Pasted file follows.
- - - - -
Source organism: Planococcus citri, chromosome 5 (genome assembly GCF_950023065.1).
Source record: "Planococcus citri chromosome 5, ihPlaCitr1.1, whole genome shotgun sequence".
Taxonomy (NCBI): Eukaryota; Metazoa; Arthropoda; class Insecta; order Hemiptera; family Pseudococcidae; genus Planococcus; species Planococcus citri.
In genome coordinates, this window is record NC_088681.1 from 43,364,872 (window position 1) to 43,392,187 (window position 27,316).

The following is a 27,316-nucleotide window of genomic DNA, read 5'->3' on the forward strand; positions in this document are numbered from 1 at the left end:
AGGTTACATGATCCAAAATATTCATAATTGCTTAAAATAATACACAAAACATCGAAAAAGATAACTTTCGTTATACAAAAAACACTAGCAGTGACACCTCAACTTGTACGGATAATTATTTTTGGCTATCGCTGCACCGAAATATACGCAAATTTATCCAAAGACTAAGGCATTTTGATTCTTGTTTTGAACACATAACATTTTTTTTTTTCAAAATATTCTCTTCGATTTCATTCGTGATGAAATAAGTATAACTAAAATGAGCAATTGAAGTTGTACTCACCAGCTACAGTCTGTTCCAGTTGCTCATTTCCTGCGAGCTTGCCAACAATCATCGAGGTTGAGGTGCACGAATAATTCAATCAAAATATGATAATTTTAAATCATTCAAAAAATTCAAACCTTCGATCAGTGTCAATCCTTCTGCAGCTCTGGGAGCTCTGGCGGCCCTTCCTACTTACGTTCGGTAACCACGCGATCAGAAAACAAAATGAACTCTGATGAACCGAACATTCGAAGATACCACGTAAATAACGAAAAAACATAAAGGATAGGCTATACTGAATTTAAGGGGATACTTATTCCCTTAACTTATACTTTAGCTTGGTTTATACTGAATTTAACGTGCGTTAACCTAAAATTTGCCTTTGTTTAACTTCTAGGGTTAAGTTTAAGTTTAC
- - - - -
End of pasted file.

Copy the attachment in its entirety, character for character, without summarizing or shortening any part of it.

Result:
Source organism: Planococcus citri, chromosome 5 (genome assembly GCF_950023065.1).
Source record: "Planococcus citri chromosome 5, ihPlaCitr1.1, whole genome shotgun sequence".
Taxonomy (NCBI): Eukaryota; Metazoa; Arthropoda; class Insecta; order Hemiptera; family Pseudococcidae; genus Planococcus; species Planococcus citri.
In genome coordinates, this window is record NC_088681.1 from 43,364,872 (window position 1) to 43,392,187 (window position 27,316).

The following is a 27,316-nucleotide window of genomic DNA, read 5'->3' on the forward strand; positions in this document are numbered from 1 at the left end:
AGGTTACATGATCCAAAATATTCATAATTGCTTAAAATAATACACAAAACATCGAAAAAGATAACTTTCGTTATACAAAAAACACTAGCAGTGACACCTCAACTTGTACGGATAATTATTTTTGGCTATCGCTGCACCGAAATATACGCAAATTTATCCAAAGACTAAGGCATTTTGATTCTTGTTTTGAACACATAACATTTTTTTTTTTCAAAATATTCTCTTCGATTTCATTCGTGATGAAATAAGTATAACTAAAATGAGCAATTGAAGTTGTACTCACCAGCTACAGTCTGTTCCAGTTGCTCATTTCCTGCGAGCTTGCCAACAATCATCGAGGTTGAGGTGCACGAATAATTCAATCAAAATATGATAATTTTAAATCATTCAAAAAATTCAAACCTTCGATCAGTGTCAATCCTTCTGCAGCTCTGGGAGCTCTGGCGGCCCTTCCTACTTACGTTCGGTAACCACGCGATCAGAAAACAAAATGAACTCTGATGAACCGAACATTCGAAGATACCACGTAAATAACGAAAAAACATAAAGGATAGGCTATACTGAATTTAAGGGGATACTTATTCCCTTAACTTATACTTTAGCTTGGTTTATACTGAATTTAACGTGCGTTAACCTAAAATTTGCCTTTGTTTAACTTCTAGGGTTAAGTTTAAGTTTAC